On honesty and Book Reviews

“Be yourself; everyone else is already taken.” ~Oscar Wilde

Anyone who’s browsed through this blog may have noticed over time that most of the reviews I put up are generally laudatory.  There’s a reason for that.  What with a finite amount of time for both reading and writing, owing to, well…life, I generally finish books I like and stop reading those I don’t.  There are times however when I will finish a book that I’m not well disposed toward.  Usually, in that case it’s a book that a publisher has been kind enough to send me for review purposes, although there are times when I’ve bought a book and said to myself, “dammit, I paid for this…I’m damn well reading it!”  Having said that, I reserve the right to give an honest opinion of any book sent to me for review.  It may not be a recommendation that you read it, but anyone willing to send a review copy deserves the satisfaction of a review for their efforts, whether it be good or bad.

 As an example, awhile back Titan Books sent me a copy of Kim Newman’s JagoMy only other experience with Mr. Newman’s work was the delightfully wicked Anno Dracula, and on the basis of that experience, I was quite excited to read something else by someone I consider a superior genre (that genre being Horror) author.  Alas, while the premise was intriguing, it proved to be an overly long behemoth of a novel that suffered from a lack of brevity.  The same novel could have been told better in about half the space and by the time I was done reading it I was more relieved that it was over than excited about writing a review.  That review is still forthcoming, but it will be written.  Quid pro quo, remember?

Of the books this past year that I’ve finished and chosen not to review, John Scalzi’s Redshirts stands out as a novel that I a. bought, b. read to the end, and c. hated.  Yes, yes, I know he won a Hugo, but to me, it was little more than fluff, a derivative bit of fan fiction with several codas tacked on the end in a failed effort to appear “literary.”  As for the Hugo, well, it reinforced my opinion that some awards are more about good marketing or an author’s popularity.  Granted, there are many rave reviews of Redshirts on-line, so I’ll direct you to them, or maybe suggest that you read a much superior novel by the same author, Agent to the Stars.  As for Redshirts, the best I can say about it is that it didn’t take up a lot of my time.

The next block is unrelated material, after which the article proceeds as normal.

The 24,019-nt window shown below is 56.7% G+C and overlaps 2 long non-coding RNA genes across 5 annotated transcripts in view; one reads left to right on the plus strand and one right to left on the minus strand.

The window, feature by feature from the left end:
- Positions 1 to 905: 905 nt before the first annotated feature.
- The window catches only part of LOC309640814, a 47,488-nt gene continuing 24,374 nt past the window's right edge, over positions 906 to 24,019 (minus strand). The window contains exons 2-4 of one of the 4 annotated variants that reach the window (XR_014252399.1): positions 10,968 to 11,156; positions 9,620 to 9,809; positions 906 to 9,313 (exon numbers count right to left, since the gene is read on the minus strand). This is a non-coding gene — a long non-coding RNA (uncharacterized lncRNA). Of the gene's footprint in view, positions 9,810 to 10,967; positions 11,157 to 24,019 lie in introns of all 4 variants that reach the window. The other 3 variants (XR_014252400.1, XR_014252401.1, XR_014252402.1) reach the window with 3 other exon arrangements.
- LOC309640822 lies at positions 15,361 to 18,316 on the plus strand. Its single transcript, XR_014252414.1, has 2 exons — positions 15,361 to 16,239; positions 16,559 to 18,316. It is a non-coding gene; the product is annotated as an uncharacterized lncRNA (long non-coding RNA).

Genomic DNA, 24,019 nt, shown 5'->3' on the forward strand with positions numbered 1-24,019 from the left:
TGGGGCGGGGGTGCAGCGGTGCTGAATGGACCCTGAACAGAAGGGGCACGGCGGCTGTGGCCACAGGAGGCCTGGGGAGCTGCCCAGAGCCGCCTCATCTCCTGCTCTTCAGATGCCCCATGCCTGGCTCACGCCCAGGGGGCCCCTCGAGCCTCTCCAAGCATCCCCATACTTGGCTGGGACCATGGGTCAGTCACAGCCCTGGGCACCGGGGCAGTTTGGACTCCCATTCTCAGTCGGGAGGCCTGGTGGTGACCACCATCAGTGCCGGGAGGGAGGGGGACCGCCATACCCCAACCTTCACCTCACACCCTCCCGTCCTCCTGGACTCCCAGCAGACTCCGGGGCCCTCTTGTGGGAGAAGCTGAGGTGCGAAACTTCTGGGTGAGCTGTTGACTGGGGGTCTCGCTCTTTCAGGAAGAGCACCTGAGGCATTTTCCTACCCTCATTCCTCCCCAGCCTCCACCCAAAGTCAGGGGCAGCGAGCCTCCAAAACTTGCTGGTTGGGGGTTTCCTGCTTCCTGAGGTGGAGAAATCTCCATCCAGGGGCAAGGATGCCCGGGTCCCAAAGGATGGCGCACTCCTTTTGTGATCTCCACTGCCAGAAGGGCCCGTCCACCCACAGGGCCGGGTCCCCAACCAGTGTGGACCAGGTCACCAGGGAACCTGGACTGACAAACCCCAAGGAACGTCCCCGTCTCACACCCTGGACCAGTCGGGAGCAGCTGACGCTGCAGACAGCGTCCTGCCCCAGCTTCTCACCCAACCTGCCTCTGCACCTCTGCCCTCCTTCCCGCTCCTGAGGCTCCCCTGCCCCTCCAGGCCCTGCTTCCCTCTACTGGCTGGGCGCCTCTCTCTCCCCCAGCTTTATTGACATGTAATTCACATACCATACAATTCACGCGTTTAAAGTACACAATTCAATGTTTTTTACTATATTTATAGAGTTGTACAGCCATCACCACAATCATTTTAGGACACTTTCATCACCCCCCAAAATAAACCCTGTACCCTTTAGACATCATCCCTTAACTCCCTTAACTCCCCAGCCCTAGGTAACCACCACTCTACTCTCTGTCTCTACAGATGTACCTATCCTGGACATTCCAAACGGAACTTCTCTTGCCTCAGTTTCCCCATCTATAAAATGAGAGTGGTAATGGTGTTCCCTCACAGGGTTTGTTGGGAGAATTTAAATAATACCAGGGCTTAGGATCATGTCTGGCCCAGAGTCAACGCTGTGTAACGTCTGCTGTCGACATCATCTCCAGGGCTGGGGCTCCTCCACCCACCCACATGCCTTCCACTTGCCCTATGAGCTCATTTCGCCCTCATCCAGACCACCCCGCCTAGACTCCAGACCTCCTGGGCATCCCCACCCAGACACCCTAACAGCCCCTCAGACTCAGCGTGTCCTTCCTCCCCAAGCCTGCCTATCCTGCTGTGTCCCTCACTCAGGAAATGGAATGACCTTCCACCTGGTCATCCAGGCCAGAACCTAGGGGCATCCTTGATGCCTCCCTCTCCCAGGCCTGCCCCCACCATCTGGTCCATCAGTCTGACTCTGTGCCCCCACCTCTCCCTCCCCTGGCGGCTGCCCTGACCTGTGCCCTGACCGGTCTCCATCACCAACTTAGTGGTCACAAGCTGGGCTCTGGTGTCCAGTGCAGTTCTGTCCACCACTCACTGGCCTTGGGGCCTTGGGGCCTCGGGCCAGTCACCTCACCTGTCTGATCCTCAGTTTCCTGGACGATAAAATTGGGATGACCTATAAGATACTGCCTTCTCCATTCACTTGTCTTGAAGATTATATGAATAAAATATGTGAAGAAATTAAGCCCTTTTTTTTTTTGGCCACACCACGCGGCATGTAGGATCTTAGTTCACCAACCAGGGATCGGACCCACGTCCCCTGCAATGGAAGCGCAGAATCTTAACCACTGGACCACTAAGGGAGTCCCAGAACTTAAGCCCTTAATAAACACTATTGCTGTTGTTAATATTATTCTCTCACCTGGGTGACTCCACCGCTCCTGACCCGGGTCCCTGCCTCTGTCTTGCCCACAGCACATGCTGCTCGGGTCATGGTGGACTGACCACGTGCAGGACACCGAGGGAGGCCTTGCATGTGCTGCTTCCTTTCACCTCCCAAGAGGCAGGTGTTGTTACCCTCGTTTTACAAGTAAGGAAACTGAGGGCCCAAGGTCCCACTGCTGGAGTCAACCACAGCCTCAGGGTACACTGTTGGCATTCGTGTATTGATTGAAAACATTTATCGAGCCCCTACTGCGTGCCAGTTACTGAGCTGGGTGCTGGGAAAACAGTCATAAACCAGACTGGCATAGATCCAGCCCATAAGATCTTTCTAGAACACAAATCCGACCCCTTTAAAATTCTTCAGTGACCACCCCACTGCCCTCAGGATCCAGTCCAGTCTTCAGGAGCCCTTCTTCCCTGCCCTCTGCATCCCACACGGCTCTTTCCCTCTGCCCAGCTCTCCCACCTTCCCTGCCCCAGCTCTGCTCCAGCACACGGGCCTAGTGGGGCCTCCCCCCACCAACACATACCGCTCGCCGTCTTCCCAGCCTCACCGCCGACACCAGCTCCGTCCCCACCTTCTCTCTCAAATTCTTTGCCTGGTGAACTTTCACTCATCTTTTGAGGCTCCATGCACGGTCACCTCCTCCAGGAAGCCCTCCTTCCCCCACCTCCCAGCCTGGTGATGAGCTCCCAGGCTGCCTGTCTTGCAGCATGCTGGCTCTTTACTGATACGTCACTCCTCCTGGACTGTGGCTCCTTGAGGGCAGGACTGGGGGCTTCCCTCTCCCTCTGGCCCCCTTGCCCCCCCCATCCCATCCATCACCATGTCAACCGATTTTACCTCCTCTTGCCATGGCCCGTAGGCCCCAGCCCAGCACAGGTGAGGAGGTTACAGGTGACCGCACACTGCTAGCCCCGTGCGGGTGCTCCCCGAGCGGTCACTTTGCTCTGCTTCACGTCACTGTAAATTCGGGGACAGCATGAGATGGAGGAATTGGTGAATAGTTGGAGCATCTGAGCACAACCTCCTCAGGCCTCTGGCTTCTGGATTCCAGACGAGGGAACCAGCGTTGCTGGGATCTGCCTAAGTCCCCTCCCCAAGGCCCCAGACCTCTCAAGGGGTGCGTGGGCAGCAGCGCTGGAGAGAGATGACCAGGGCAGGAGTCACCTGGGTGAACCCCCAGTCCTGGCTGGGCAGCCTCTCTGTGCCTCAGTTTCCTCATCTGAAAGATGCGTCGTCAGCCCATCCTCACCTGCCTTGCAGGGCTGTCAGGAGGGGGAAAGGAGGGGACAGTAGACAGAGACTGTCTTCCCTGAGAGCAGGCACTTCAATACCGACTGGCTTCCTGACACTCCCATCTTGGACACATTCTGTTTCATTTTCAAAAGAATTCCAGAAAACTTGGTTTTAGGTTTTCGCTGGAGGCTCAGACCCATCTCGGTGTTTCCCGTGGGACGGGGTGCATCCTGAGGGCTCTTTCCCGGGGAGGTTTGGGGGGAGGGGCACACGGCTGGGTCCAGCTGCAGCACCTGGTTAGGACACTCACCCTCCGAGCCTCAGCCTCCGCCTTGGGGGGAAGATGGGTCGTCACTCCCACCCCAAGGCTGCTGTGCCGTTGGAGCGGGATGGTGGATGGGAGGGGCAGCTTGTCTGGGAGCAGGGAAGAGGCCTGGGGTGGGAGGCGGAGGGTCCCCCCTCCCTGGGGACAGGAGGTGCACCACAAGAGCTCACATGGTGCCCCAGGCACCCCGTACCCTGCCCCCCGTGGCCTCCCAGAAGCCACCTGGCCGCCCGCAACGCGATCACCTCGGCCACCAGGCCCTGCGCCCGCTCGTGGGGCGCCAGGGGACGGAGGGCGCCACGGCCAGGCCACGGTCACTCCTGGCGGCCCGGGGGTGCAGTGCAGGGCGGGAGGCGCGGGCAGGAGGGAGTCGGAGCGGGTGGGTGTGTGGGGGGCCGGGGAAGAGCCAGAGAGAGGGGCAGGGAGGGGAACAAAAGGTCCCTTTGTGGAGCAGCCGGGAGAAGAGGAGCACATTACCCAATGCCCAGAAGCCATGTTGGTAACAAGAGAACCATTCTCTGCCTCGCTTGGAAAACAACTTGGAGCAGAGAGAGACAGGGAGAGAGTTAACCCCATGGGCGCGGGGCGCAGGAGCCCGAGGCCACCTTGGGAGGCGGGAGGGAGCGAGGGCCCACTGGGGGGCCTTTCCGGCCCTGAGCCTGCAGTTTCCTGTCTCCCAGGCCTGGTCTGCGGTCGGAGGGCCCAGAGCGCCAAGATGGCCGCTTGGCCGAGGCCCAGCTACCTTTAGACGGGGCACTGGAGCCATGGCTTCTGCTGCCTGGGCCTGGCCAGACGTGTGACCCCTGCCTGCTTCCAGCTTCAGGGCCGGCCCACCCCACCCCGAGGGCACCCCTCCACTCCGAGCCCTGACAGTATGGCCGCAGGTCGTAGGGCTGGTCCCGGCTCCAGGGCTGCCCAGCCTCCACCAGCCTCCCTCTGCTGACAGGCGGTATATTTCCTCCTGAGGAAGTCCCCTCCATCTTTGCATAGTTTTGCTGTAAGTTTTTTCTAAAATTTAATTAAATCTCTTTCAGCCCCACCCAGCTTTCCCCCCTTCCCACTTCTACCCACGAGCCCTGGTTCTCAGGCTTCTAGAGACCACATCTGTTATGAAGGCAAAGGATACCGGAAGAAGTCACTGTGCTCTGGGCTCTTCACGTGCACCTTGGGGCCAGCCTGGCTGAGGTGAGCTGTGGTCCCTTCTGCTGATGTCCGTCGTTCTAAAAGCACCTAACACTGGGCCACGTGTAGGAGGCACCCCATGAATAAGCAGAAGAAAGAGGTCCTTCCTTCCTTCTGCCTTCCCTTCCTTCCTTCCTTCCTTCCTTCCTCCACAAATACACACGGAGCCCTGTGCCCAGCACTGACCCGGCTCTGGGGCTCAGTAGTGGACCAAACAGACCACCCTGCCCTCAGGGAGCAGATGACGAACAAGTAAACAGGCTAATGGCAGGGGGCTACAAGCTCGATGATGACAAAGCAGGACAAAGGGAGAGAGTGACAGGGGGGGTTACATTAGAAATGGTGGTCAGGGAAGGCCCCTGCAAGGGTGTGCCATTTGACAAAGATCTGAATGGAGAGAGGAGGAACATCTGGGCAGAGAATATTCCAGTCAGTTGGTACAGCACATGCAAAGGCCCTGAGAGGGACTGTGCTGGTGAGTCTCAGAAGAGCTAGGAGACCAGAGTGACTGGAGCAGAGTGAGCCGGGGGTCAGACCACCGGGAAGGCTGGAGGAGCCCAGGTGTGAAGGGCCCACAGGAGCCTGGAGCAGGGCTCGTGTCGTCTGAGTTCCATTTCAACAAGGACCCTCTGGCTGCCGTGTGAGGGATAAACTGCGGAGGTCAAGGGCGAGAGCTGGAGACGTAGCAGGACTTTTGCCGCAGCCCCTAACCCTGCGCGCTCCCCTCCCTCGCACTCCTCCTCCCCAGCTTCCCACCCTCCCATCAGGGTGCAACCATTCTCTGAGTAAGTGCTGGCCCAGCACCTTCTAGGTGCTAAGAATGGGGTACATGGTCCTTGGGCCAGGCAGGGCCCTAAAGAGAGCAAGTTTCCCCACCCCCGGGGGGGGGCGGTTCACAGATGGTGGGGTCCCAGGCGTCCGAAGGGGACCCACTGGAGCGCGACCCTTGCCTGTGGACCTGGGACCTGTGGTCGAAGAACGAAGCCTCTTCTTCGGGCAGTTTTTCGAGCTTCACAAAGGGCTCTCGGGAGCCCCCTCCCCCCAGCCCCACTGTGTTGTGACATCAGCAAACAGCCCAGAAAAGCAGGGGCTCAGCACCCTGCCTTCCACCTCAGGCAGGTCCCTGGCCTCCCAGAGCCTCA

So, what’s the point of this diatribe?  Well, basically this: I want to institute a slight format change to the site.  I want to let you, the reader, know where I, the reviewer, got my source material, whether it be a review copy from a publisher, off an advance review site such as NetGalley, or something I bought at the local bookstore. I’ll include this information before the body of the review. That way you’re forewarned of any biases in my reviewing.  I hope you don’t find any.

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Agent to the Stars: John Scalzi

Agent to the Stars by John Scalzi is the first novel I someday hope to write.  Started as what he calls, “a practice novel” (that novel everyone tries just to see if they can do it) back in 1997 and posted to his website as “shareware” (from the preface),  there it sat, gathering fans until 2005, when he was contacted by a publisher (every writers dream) and an initial run was printed by Subterranean Press.  This time around, Agent to the Stars has been picked up in paperback format by TOR.

Now Scalzi is not new to writing, beginning his career as a film critic and humour columnist, later becoming a freelance writer and author.  Since 2005, when Agent to the Stars became his second published novel ( Old Man’s War beat Agent out of the gate by mere months but it can be accurately claimed to be his second novel), Scalzi has focused on follow-ups to OMW and his personal blog entitled “Whatever“.  So, he’s had some practice.  However, that doesn’t detract from the impressive quality of a novel he wrote on a lark.